- Children that can focus, pay attention to what is going on in front of them and take directions. This is an aspect that a lot of parents overlook when they make an assessment on whether their child is cut out for this business. (It is one of, if not the most, important factor in children under the age of 10 getting signed by an agent.)
- references (http://www.backstage.com/advice-for-actors/backstage-experts/4-things-make-kids-stand-out-agent/
Me being a crazy stalker mom outside the callback for the YMCA. Little O was only 3!
Here are a few more general skills that are helpful;
- ability to emote
- looks younger than actual age
- talent in dancing and/or singing
- good communication skills
- good memorization skills
- good reading ability
When do you know if your kid is ready for the next step (representation)? I have no clue. I probably went about the whole thing backwards. As a matter of fact, I have met parents with children on set and even in other auditions who say their kids are “shy” or “need a minute to warm up”. How the heck did they get representation? Again, no clue. Maybe these parents don’t really know what “shy” is. O was a shy baby, and by “shy” I mean we discouraged strangers (hell, even family members) from making eye contact because she would start crying, hysterically. It was annoying.
When we shot the YMCA commercial it was all very strange hearing everybody talk about how natural O was at acting. In hindsight those statements mean a lot more now than they did at the time but I just decided to submit to a few agents and see what would come of it.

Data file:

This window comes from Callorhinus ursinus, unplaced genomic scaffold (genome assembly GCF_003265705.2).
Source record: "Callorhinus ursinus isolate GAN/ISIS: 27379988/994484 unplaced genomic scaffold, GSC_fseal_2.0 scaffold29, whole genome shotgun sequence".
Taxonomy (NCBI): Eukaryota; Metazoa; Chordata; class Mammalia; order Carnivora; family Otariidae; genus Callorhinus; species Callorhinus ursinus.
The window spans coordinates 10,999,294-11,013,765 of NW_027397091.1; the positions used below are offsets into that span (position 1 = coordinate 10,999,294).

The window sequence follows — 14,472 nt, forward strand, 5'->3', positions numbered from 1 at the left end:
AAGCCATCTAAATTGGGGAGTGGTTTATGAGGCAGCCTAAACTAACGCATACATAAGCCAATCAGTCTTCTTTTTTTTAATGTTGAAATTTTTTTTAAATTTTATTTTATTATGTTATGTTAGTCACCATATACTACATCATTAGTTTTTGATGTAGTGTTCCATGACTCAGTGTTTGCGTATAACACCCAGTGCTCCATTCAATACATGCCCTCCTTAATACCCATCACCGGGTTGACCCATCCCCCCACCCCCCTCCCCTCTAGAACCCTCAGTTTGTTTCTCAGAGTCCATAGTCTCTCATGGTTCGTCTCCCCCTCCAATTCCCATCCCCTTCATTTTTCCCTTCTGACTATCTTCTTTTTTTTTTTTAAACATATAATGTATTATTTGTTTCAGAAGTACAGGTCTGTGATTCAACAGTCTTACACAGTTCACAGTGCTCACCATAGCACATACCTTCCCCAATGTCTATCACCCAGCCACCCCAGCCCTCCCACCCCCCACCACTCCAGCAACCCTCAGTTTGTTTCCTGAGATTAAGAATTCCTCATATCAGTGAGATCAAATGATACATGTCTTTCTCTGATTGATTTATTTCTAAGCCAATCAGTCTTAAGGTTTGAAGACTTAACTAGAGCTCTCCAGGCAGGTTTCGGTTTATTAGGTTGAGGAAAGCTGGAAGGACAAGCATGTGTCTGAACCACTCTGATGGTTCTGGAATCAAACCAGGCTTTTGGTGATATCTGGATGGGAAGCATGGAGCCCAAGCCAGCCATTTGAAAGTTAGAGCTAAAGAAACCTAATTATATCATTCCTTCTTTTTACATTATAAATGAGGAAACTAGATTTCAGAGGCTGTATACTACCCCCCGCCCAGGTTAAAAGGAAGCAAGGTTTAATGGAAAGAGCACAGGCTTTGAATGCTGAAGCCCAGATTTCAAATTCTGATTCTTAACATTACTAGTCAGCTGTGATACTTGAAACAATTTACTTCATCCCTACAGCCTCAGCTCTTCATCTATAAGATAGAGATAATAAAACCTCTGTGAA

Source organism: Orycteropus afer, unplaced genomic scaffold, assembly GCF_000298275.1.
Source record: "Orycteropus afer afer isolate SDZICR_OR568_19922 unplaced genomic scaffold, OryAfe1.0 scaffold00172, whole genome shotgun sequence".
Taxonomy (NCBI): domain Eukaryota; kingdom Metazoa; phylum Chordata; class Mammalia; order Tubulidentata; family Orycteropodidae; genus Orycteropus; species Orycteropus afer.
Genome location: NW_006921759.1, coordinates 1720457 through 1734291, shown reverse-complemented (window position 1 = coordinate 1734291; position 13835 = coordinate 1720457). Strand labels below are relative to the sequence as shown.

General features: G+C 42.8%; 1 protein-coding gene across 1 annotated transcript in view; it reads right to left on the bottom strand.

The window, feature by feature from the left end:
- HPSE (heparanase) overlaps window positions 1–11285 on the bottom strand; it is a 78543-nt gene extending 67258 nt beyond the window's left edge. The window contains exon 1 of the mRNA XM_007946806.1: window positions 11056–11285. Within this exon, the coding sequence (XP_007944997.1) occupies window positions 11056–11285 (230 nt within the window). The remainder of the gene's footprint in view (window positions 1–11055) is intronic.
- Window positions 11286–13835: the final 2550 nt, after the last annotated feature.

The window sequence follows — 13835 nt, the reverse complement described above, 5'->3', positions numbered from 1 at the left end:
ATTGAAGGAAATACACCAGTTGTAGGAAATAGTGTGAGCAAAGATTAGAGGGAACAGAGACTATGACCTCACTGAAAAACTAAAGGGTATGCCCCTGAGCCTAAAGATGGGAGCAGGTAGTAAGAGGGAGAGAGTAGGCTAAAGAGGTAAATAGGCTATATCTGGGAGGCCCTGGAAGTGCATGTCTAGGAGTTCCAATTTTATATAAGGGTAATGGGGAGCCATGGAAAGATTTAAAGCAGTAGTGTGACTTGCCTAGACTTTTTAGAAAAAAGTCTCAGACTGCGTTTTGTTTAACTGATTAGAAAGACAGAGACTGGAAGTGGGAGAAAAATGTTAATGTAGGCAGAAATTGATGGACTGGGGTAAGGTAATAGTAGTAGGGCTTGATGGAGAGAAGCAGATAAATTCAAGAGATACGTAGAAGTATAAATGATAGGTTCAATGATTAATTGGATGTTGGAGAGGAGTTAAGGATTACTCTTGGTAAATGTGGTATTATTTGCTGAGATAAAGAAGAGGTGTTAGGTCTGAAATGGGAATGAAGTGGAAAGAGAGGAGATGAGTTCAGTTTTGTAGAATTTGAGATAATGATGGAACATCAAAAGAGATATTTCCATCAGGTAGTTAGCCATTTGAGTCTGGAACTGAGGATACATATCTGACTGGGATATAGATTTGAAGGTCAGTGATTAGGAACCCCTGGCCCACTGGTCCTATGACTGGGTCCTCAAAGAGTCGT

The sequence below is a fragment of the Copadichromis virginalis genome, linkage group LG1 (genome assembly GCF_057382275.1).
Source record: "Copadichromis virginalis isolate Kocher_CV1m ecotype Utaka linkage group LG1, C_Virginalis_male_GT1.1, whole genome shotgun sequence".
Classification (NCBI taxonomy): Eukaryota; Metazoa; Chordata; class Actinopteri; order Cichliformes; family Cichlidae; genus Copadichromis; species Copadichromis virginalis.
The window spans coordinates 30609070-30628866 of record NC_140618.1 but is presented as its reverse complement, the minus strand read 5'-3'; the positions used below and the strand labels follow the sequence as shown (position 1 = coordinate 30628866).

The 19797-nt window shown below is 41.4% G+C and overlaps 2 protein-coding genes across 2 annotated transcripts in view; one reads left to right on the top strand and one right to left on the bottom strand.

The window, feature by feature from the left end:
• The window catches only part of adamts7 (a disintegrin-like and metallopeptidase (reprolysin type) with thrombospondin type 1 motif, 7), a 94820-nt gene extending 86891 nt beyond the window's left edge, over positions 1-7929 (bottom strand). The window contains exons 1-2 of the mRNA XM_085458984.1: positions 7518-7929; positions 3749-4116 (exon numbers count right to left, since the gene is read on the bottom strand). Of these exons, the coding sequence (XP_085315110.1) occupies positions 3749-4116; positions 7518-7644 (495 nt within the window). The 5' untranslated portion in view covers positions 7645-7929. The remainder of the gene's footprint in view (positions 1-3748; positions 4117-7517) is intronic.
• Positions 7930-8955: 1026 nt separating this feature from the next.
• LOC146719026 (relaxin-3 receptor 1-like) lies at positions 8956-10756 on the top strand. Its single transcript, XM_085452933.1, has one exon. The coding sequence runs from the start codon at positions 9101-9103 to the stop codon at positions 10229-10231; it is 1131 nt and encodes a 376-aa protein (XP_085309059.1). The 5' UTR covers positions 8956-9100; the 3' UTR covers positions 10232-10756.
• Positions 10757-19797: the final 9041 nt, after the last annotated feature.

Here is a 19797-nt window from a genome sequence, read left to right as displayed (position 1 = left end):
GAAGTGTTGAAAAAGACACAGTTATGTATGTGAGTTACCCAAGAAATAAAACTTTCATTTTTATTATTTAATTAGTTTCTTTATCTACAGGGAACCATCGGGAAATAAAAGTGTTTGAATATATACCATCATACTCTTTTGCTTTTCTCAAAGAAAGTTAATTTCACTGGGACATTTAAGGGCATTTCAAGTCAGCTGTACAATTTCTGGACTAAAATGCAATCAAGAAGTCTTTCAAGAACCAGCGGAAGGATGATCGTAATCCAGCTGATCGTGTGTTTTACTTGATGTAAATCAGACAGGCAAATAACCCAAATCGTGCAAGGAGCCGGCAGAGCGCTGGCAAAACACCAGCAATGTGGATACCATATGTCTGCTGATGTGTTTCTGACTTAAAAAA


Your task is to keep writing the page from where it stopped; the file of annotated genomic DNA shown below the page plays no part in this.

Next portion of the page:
I googled and googled and googled agencies. I submitted to five agents. I still don’t know which agents are ranked where but there are lots of discussions on those topics on the Backstage discussion forums. I actually ended up submitting to two agencies that didn’t even represent actors (only models) so even after my extensive research I messed things up. Go figure, not as savvy a researcher as I thought.
Link to the Backstage Forums – http://bbs.backstage.com/
Actually, Backstage is a pretty great resource for acting tips and information in general, they have lots of kid specific articles too. http://www.backstage.com/
Backstage also has a section called Resources where you can look up talent agencies you are interested in and see how they accept submissions.
I realize I have mentioned Backstage a lot, just fyi I am not affiliated with them in any way nor am I being compensated in any manner, I just really do use that site a lot.
IMDBpro is also really great for stalking if your into that like me. You can look up agencies or even specific agents/managers you are interested in and see what kinds of talent they represent and also what kinds of shows their talent is working on. And if you have real balls you could email them direct because their email addresses are sometimes provided. Just remember only tv/film credits show up on IMDBpro so any commercial talent won’t be listed. https://pro-labs.imdb.com/
Next time, what to expect meeting reps!